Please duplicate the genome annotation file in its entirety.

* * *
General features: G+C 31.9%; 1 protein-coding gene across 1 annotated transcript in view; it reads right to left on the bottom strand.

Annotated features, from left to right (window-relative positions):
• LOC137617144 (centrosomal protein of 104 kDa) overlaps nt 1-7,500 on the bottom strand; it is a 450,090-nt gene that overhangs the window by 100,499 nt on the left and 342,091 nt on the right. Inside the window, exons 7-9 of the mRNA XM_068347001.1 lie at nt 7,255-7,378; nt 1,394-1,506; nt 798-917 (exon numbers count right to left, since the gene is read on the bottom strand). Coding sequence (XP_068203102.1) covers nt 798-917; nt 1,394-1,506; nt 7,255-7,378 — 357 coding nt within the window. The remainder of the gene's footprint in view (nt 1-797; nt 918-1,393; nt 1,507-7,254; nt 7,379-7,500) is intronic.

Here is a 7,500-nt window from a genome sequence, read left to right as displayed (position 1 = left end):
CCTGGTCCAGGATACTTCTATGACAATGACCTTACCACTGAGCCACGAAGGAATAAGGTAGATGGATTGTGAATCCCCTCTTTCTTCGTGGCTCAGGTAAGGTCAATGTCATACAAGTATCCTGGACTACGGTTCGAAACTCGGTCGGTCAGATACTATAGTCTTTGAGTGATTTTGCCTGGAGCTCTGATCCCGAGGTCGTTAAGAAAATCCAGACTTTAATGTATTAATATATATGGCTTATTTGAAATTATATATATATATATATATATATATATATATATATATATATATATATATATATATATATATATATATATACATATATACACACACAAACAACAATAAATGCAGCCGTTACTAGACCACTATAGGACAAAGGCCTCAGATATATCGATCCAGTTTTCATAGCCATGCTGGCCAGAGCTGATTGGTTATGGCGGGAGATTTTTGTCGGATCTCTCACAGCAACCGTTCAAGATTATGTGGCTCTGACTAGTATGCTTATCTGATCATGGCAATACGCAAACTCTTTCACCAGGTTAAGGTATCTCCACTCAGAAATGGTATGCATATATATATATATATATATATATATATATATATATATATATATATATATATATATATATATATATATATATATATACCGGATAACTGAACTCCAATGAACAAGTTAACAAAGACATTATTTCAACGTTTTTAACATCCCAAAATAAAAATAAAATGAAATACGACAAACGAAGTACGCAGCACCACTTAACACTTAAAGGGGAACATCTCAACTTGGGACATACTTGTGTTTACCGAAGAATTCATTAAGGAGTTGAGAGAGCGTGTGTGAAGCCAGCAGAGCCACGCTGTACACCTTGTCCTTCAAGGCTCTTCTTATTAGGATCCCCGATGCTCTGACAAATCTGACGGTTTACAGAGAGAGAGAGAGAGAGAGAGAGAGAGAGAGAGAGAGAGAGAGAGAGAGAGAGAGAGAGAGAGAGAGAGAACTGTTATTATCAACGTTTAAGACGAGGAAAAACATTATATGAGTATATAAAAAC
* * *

General features: G+C 31.9%; 1 protein-coding gene across 1 annotated transcript in view; it reads right to left on the bottom strand.

Annotated features, from left to right (window-relative positions):
• LOC137617144 (centrosomal protein of 104 kDa) overlaps nt 1-7,500 on the bottom strand; it is a 450,090-nt gene that overhangs the window by 100,499 nt on the left and 342,091 nt on the right. Inside the window, exons 7-9 of the mRNA XM_068347001.1 lie at nt 7,255-7,378; nt 1,394-1,506; nt 798-917 (exon numbers count right to left, since the gene is read on the bottom strand). Coding sequence (XP_068203102.1) covers nt 798-917; nt 1,394-1,506; nt 7,255-7,378 — 357 coding nt within the window. The remainder of the gene's footprint in view (nt 1-797; nt 918-1,393; nt 1,507-7,254; nt 7,379-7,500) is intronic.

Here is a 7,500-nt window from a genome sequence, read left to right as displayed (position 1 = left end):
CCTGGTCCAGGATACTTCTATGACAATGACCTTACCACTGAGCCACGAAGGAATAAGGTAGATGGATTGTGAATCCCCTCTTTCTTCGTGGCTCAGGTAAGGTCAATGTCATACAAGTATCCTGGACTACGGTTCGAAACTCGGTCGGTCAGATACTATAGTCTTTGAGTGATTTTGCCTGGAGCTCTGATCCCGAGGTCGTTAAGAAAATCCAGACTTTAATGTATTAATATATATGGCTTATTTGAAATTATATATATATATATATATATATATATATATATATATATATATATATATATATATATATATATATATATACATATATACACACACAAACAACAATAAATGCAGCCGTTACTAGACCACTATAGGACAAAGGCCTCAGATATATCGATCCAGTTTTCATAGCCATGCTGGCCAGAGCTGATTGGTTATGGCGGGAGATTTTTGTCGGATCTCTCACAGCAACCGTTCAAGATTATGTGGCTCTGACTAGTATGCTTATCTGATCATGGCAATACGCAAACTCTTTCACCAGGTTAAGGTATCTCCACTCAGAAATGGTATGCATATATATATATATATATATATATATATATATATATATATATATATATATATATATATATATATATATATATATATACCGGATAACTGAACTCCAATGAACAAGTTAACAAAGACATTATTTCAACGTTTTTAACATCCCAAAATAAAAATAAAATGAAATACGACAAACGAAGTACGCAGCACCACTTAACACTTAAAGGGGAACATCTCAACTTGGGACATACTTGTGTTTACCGAAGAATTCATTAAGGAGTTGAGAGAGCGTGTGTGAAGCCAGCAGAGCCACGCTGTACACCTTGTCCTTCAAGGCTCTTCTTATTAGGATCCCCGATGCTCTGACAAATCTGACGGTTTACAGAGAGAGAGAGAGAGAGAGAGAGAGAGAGAGAGAGAGAGAGAGAGAGAGAGAGAGAGAGAGAGAGAGAGAACTGTTATTATCAACGTTTAAGACGAGGAAAAACATTATATGAGTATATAAAAAC